Lebanon: The Return of Pax Syriana?
10 Nov 2017 03:32 PM
As Saudi Arabia recently ordered its citizens to leave Lebanon, Syria seems to be reasserting its historic control over its western neighbour.
Saudi Arabia recently demanded its citizens leave Lebanon immediately as tensions between the two countries reached boiling point following the resignation in Riyadh of Lebanese Prime Minister Saad Hariri.
This opened the way for a new Pax Syriana, a term coined when Syria dominated Lebanese affairs after both countries gained independence from France following the Second World War.
However, with the – some say forced – resignation last week of Lebanese Prime Minister Saad Hariri, Pax Syriana has returned with a vengeance since Damascus now holds all the cards in Lebanon’s politics.
As Hariri announced his resignation in the Saudi capital Riyadh, citing Iranian interference, the irony was not lost on many observers as to who was calling the shots given that this echoed how the Saudis viewed the regional power game.
Saudi Arabia seems to have locked itself out of being an arbiter in the war in Syria and by default also Lebanon
The allegation that Saudi Arabia had forced Hariri’s hand might have some merit. It could be argued the real reason Saudi Arabia is frustrated with Lebanon is that Damascus is back as a major player in regional affairs again.
Saudi Arabia seems to have locked itself out of being an arbiter in the war in Syria and by default also Lebanon. Given that Yemen has become a more pressing priority and that Qatar and Turkey have joined forces in Syria with Iran and Russia, Riyadh has been frozen out as a regional power.
The Saudis had built their influence in Lebanon with their close alliance with Syria and the Assad family. Indeed the late King Abdullah saw an alliance with Syria as a way to counter Iran’s influence.
However, as the Syrian government has recovered territory and regained control over the major cities, Damascus’s influence not just in Lebanon but also close ties with Egypt and Algeria began to frustrate Saudi Arabia.
Syria’s allies in Lebanon are from the highest echelons, such as Christian Maronite President Michel Auon, the Speaker of the Assembly, Nabbih Berri, a Shia from the south who leads the Amal Party, the mostly Greek Orthodox Syrian Socialist Nationalist Party and the all-powerful Shia militia Hizbullah.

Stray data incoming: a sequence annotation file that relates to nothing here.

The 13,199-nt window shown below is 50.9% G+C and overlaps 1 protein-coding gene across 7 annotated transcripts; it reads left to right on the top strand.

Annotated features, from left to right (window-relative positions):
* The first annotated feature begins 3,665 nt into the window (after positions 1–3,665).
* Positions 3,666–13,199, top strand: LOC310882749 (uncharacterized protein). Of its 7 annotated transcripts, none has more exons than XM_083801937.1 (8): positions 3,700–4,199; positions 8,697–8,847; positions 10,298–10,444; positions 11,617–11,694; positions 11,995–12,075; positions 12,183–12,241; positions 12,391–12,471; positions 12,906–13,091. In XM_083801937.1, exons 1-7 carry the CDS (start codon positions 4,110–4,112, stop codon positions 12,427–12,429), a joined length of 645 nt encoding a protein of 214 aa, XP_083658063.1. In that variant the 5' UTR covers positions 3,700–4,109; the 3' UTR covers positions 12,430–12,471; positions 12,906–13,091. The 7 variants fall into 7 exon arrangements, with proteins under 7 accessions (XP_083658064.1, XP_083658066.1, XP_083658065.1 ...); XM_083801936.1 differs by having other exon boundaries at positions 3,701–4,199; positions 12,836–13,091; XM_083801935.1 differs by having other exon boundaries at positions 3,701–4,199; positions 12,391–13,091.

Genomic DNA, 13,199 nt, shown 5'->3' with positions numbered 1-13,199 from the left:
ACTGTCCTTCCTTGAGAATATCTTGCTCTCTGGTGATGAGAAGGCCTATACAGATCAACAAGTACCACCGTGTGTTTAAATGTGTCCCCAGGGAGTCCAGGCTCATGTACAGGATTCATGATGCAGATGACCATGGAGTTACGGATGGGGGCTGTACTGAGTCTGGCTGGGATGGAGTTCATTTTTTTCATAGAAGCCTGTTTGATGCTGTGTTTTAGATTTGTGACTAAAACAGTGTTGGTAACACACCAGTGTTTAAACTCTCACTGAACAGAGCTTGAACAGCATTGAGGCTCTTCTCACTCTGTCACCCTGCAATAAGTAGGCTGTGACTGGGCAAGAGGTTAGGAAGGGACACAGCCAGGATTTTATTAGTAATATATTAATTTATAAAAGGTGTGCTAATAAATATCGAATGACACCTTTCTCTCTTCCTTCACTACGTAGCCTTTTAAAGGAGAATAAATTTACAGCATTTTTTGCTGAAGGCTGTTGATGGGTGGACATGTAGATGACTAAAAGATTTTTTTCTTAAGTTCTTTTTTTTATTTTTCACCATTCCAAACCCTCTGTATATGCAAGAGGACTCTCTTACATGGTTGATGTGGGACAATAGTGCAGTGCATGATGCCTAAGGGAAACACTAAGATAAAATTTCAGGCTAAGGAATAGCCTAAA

Damascus has, since the 1970’s civil war, been the king-maker and breaker, making sure that all the parties involved, the Sunnis, the Shias, the Druze, Christians of various denominations and Palestinians, knew who was boss. Even Israel accepted this, although it cultivated its own ties with the Maronites and Greek Orthodox.
Amid questions about who actually rules Lebanon now, Syria or Iran, Jubin M Goodarzi contends in his well-researched book, Syria and Iran: Diplomatic Alliance and Power Politics in the Middle East, that Tehran needed Damascus more than the other way around. In Lebanon, Syria called the shots and not Iran when it came to overall strategic decisions.
The rivalry between Saudi Arabia and Iran over reginal dominance has dominated the headlines recently. Since the start of the Syrian civil war, Saudi Arabia and its Gulf allies, such as the UAE, have scaled back their presence in Lebanon.
These events come as no surprise to some seasoned Damascus-watchers, as a destabilised Syria could lead to a catastrophic war in which Lebanon would implode
In 2015, they prohibited their citizens from travelling to Lebanon, and Saudi Arabia completely cut military aid in 2016. However, this opened the door for Iran.
The situation has further been compounded by leaks that confirmed Saudi Arabia’s role in a rebel attack on the presidential palace in Damascus in a last-ditch attempt to remove President Bashar Al-Assad.
However, these events come as no surprise to some seasoned Damascus-watchers, with one warning how a destabilised Syria would lead to a catastrophic war in which Lebanon would implode.
As the headlines elsewhere in the Middle East focus on Iranian–Saudi rivalry, Lebanon’s future is tied with that of Damascus rather than Riyadh or Tehran. For as long as the Syrian state was weak, Lebanon did not have a pro-Damascus leader. However, with Syria in the ascendency – with Russian help – there is a Damascus-friendly president in Beirut.
However, Hariri might return when Syria and Saudi Arabia start aligning their interests and restart their dialogue, and this may not be as far off as some believe, given that Egypt, Algeria, Tunisia are all courting Damascus again.
Most Arab capitals realise that for Lebanon’s stability, Syria must be allowed to breathe in peace.
The views expressed in this Commentary are the author's, and do not reflect those of RUSI or any other institution.